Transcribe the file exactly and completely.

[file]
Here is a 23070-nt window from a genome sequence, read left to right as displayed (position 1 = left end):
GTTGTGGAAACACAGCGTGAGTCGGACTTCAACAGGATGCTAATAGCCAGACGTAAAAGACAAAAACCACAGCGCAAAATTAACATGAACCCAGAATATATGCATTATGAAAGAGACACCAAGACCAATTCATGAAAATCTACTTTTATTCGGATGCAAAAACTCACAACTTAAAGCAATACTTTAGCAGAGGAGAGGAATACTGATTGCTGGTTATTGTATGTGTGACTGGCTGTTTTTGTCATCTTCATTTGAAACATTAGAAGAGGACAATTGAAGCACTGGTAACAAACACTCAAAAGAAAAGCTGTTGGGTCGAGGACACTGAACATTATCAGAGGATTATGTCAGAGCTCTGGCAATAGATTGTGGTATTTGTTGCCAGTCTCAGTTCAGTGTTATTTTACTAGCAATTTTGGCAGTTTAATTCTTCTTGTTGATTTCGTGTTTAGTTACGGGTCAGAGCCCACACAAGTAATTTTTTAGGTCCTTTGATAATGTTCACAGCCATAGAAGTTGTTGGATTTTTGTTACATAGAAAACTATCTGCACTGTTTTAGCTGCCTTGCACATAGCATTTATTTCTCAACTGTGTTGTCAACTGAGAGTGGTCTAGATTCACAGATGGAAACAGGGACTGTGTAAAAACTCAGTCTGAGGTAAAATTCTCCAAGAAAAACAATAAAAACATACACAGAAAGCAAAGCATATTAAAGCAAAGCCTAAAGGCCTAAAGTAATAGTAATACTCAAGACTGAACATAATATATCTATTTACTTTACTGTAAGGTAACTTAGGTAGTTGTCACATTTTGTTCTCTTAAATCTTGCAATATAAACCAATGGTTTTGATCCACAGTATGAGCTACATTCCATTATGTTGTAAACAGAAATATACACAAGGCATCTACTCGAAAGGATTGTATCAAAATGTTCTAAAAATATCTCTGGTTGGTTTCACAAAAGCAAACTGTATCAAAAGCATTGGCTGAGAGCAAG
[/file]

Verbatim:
Here is a 23070-nt window from a genome sequence, read left to right as displayed (position 1 = left end):
GTTGTGGAAACACAGCGTGAGTCGGACTTCAACAGGATGCTAATAGCCAGACGTAAAAGACAAAAACCACAGCGCAAAATTAACATGAACCCAGAATATATGCATTATGAAAGAGACACCAAGACCAATTCATGAAAATCTACTTTTATTCGGATGCAAAAACTCACAACTTAAAGCAATACTTTAGCAGAGGAGAGGAATACTGATTGCTGGTTATTGTATGTGTGACTGGCTGTTTTTGTCATCTTCATTTGAAACATTAGAAGAGGACAATTGAAGCACTGGTAACAAACACTCAAAAGAAAAGCTGTTGGGTCGAGGACACTGAACATTATCAGAGGATTATGTCAGAGCTCTGGCAATAGATTGTGGTATTTGTTGCCAGTCTCAGTTCAGTGTTATTTTACTAGCAATTTTGGCAGTTTAATTCTTCTTGTTGATTTCGTGTTTAGTTACGGGTCAGAGCCCACACAAGTAATTTTTTAGGTCCTTTGATAATGTTCACAGCCATAGAAGTTGTTGGATTTTTGTTACATAGAAAACTATCTGCACTGTTTTAGCTGCCTTGCACATAGCATTTATTTCTCAACTGTGTTGTCAACTGAGAGTGGTCTAGATTCACAGATGGAAACAGGGACTGTGTAAAAACTCAGTCTGAGGTAAAATTCTCCAAGAAAAACAATAAAAACATACACAGAAAGCAAAGCATATTAAAGCAAAGCCTAAAGGCCTAAAGTAATAGTAATACTCAAGACTGAACATAATATATCTATTTACTTTACTGTAAGGTAACTTAGGTAGTTGTCACATTTTGTTCTCTTAAATCTTGCAATATAAACCAATGGTTTTGATCCACAGTATGAGCTACATTCCATTATGTTGTAAACAGAAATATACACAAGGCATCTACTCGAAAGGATTGTATCAAAATGTTCTAAAAATATCTCTGGTTGGTTTCACAAAAGCAAACTGTATCAAAAGCATTGGCTGAGAGCAAG